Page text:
OKLAHOMA CITY (AP) — The Oklahoma Supreme Court has granted an emergency stay to keep a 3-year-old Cherokee girl with her biological father and plans to hear arguments from his lawyers and those of the girl's adoptive parents later Tuesday.
The court granted the stay Friday, although it only became public on the court's website Tuesday.
Veronica's birth mother was pregnant when she put the girl up for adoption, and a South Caroline couple, Matt and Melanie Capobianco, have been trying to adopt Veronica since she was born. Veronica's biological father, Dusten Brown, has been fighting the Capobiancos for custody ever since.
At the heart of Veronica's case is the Indian Child Welfare Act, established in 1978 in response to high rates of Native American children being adopted by non-Native families. A South Carolina family court awarded custody of the girl to Brown, a member of the Cherokee Nation, under the Indian Child Welfare Act. A family court in the same state later ruled that custody be awarded to the Capobiancos and ordered Brown to hand Veronica over. Brown refused.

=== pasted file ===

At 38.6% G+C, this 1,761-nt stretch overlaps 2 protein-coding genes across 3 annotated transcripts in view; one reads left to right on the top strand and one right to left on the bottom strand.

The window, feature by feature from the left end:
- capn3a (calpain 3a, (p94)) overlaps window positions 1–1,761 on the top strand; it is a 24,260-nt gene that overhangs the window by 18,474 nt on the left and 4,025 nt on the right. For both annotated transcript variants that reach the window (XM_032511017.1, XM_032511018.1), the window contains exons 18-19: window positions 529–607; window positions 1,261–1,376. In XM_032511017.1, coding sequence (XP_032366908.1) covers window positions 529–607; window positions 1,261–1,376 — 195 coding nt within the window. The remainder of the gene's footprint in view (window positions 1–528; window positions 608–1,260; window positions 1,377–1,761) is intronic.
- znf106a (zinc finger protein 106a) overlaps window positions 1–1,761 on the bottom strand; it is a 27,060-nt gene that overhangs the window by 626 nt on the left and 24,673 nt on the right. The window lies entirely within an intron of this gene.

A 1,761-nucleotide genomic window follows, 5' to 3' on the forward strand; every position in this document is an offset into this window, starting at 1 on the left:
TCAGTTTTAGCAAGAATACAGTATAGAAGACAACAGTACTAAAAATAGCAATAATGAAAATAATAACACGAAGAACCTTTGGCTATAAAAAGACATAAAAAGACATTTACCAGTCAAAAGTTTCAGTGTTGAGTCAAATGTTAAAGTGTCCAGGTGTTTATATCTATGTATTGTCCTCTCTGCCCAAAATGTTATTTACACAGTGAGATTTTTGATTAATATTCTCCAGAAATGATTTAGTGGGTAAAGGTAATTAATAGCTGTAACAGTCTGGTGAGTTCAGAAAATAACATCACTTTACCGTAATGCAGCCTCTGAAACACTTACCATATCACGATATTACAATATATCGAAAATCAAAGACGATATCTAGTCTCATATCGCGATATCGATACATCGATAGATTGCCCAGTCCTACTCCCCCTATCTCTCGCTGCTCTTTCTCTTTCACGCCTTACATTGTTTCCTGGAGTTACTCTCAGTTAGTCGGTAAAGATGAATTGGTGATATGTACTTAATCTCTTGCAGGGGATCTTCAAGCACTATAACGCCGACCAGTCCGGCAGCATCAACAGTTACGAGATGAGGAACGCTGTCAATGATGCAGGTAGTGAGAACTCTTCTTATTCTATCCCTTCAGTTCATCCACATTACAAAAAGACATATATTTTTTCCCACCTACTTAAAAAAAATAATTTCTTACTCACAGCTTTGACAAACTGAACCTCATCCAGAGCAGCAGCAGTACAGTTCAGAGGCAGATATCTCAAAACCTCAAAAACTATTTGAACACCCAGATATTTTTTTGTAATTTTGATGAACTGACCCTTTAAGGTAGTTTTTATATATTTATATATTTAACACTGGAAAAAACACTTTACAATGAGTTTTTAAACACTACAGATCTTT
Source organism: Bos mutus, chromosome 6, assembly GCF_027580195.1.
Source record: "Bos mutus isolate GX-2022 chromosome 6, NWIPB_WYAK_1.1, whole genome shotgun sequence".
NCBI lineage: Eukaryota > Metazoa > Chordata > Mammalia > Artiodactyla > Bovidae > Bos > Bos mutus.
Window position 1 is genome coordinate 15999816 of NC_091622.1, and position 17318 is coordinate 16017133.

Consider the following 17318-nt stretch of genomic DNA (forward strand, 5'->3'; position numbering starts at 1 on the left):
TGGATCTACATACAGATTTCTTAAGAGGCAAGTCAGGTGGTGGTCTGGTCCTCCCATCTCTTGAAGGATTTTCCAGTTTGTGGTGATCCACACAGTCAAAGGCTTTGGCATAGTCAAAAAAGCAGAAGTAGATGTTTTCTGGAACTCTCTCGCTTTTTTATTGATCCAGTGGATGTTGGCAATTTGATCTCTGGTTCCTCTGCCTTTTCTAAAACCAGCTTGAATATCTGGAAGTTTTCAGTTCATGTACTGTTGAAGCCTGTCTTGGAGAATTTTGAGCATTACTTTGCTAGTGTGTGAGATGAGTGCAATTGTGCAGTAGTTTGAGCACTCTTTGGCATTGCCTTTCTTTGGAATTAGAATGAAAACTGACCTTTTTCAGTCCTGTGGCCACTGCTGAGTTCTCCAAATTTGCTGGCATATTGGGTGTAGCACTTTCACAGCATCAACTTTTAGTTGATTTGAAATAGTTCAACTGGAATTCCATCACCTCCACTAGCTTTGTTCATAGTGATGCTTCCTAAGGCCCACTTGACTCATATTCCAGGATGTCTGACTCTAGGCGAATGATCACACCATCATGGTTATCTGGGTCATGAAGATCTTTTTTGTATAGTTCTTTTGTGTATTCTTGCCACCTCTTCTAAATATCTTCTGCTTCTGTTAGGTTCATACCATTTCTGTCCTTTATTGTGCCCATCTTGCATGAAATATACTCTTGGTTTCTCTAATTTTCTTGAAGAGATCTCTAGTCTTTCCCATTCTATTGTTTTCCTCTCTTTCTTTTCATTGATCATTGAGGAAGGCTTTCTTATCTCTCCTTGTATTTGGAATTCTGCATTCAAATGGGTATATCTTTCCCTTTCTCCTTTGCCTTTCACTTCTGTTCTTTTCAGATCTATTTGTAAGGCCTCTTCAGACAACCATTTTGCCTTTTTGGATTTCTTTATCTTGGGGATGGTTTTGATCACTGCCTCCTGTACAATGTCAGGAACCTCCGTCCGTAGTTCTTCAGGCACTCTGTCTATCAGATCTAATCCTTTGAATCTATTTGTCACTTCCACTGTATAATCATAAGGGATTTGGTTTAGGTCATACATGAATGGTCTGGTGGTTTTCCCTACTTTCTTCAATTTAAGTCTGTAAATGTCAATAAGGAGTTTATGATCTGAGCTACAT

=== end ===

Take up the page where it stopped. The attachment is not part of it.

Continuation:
South Carolina authorities charged Brown with custodial interference after he failed to show up to a court-ordered meeting.
The case is now with the Oklahoma Supreme Court. Both sides are expected at a hearing there Tuesday afternoon.
The hearings have been closed because it's an adoption proceeding, and neither side will comment because the court issued a gag order in the case. A call to Brown's lawyer was not immediately returned Tuesday and neither was a call and email to a spokeswoman for the Capobiancos.
The U.S. Supreme Court said in June that provisions of the act, which would favor Brown, didn't apply in the case. Veronica's birth mother is not Native American.
The dispute has raised questions about jurisdictions, tribal sovereignty and the federal law meant to help keep Native American tribes together.